5 Quick Questions with: Three Oregon siblings who will soon be Eagle Scouts

From left: Evelyn, Elisabeth and Aiden Becker

Like all Scouting volunteers, Amanda Becker has a dozen different roles. But her proudest doesn’t come with a badge of office, and it won’t earn her a square knot.

The volunteer from the Cascade Pacific Council in Oregon is her family’s Eagle Encourager. She encouraged her three teenagers to work toward their goals but never crossed that ever-so-subtle line into the realm of Eagle Enforcer.

“It takes a lot of work for these young men and women to accomplish Eagle Scout,” she says. “I had to learn to really just be an encourager and let them fail at things. By watching them fail, they grew and learned new skills.”

Amanda set aside Sunday afternoons to spend a few minutes with each of her kids, asking them what goals they were going to set for the week. After that, she celebrated any goals they accomplished the previous week.

“This provided them a lot of encouragement, especially when they were struggling,” she says. “By being an encourager and letting them know I was there to listen, it motivated them to take another step.”

It’s safe to say Amanda has a pretty good track record as Eagle Encourager: she’s 3-for-3.

Last month, Amanda’s youngest finished her final requirements for the Eagle Scout Award. Now all three siblings — Aiden (16), Evelyn (15) and Elisabeth (14) — have completed the necessary steps to earn Scouting’s highest honor. Evelyn and Elisabeth will join the Inaugural Class of Female Eagle Scouts next month.

“I have watched them gain confidence in themselves and overcome challenges,” Amanda says. “I have watched them learn how to set goals that can take a while to accomplish. I’ve watched them learn that it is OK to fail. I’ve watched them grow into leaders. I just couldn’t be prouder of them for their spirit, perseverance, faith in God and the amazing people that they have become.”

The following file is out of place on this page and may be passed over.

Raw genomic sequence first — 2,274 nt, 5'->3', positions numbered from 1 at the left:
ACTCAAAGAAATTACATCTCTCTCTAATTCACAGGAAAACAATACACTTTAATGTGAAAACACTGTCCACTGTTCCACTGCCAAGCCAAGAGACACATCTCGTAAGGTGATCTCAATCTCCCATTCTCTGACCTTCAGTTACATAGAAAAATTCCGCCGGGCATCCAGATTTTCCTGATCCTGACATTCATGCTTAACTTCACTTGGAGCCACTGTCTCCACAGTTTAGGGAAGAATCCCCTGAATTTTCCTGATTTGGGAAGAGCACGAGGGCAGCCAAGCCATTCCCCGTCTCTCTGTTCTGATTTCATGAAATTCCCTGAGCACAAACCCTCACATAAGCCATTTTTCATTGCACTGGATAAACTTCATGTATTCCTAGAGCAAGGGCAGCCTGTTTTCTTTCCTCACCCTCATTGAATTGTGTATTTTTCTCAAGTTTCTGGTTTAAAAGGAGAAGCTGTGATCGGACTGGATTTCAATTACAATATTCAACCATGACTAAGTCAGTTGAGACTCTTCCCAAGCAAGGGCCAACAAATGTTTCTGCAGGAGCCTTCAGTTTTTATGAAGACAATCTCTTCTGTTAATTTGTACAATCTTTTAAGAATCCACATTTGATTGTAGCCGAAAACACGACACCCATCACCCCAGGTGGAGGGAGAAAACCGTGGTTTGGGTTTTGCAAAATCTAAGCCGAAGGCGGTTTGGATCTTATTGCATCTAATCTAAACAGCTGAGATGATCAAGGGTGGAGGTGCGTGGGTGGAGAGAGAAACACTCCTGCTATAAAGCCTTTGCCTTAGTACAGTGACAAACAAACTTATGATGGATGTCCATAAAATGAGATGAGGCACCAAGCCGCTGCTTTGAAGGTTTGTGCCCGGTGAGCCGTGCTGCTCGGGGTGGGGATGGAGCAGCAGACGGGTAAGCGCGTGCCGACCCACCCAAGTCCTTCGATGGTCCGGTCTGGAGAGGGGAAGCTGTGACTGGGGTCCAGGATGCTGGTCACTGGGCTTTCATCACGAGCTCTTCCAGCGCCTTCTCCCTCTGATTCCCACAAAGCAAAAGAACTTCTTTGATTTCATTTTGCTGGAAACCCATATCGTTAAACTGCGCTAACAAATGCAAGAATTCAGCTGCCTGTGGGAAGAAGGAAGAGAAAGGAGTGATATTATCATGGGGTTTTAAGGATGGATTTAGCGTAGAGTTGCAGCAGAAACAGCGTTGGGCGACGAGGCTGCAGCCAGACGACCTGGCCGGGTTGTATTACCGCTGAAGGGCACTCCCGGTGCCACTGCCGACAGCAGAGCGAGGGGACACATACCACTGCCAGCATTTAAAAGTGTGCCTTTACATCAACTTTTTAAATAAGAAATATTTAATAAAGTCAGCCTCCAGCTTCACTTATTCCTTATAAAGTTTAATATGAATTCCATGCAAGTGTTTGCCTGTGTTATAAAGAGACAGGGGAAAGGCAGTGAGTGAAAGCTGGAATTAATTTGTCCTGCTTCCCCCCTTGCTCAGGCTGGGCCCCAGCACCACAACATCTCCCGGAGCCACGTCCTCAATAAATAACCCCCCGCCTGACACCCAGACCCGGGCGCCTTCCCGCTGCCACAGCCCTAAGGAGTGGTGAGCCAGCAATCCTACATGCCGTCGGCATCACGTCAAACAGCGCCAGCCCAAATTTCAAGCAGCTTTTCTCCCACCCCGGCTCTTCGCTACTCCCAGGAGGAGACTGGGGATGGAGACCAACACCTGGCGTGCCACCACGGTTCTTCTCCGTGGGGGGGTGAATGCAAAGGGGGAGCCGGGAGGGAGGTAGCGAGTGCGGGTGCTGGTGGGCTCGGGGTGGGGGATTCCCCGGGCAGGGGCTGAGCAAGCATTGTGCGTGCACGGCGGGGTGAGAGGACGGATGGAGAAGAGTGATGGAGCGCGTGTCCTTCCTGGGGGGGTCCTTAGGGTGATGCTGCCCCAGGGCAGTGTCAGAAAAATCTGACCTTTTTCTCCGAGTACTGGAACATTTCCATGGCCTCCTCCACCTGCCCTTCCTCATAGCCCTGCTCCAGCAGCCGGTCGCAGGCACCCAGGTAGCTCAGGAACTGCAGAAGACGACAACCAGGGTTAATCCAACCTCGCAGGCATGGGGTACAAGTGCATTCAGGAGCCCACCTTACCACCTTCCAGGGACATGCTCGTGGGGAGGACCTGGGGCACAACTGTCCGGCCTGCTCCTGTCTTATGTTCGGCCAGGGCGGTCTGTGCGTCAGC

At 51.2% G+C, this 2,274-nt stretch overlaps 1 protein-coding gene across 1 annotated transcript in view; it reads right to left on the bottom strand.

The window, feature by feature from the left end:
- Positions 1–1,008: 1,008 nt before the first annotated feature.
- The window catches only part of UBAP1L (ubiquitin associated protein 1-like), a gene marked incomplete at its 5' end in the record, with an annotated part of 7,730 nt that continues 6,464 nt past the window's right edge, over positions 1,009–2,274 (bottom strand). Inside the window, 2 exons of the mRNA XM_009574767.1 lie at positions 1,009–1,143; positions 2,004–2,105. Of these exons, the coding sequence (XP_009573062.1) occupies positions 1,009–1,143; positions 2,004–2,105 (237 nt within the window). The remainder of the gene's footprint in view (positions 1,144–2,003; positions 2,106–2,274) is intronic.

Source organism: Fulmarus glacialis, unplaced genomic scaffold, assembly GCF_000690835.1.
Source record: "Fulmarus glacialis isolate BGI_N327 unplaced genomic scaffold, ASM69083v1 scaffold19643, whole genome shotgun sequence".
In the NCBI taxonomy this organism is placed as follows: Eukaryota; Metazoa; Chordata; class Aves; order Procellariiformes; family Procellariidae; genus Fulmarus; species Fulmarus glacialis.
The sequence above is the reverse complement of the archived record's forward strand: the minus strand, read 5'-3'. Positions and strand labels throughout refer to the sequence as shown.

We wanted to learn more about these amazing people, so we asked them 5 Quick Questions. Aiden, 16, is a member of Troop 294 of St. Helens, Ore. Evelyn, 15, and Elisabeth, 14, are members of Troop 5294 of St. Helens.

What was it like being on the Eagle Scout journey with your siblings?

Aiden: “I didn’t really notice any sibling rivalry at first, but when we were all doing Eagle Scout projects, I think we were a little competitive. After [my sisters] joined, I found I had close family to experience Scouting with me.”
Evelyn: “I have to admit, there were times when we didn’t get along or weren’t the best sports for one another, but in the end, we are all really proud of each other and what we accomplished. My siblings were what really motivated me — them and my parents — to become an Eagle Scout.”
Elisabeth: “Before Scouting, I was really shy when my siblings weren’t there. Scouts really helped with my confidence level. I’m really proud of all of us.”


What was the toughest merit badge, and why?

Aiden: “Cooking. It had a lot of requirements and took me a lot of time to complete. Also, I do not like cooking.”
Evelyn: “Hiking. We hiked every weekend until we had done all the hikes. When we started getting into the longer hikes, like the 15-miler, I was sore all week. We did the 20-mile hike in October, and it was dark before we even finished.”
Elisabeth: “Hiking. It was really time-consuming and tiring having to carry a heavy backpack to and from the destinations, but I still liked it.”


What was your Eagle Scout service project, and what did you learn along the way?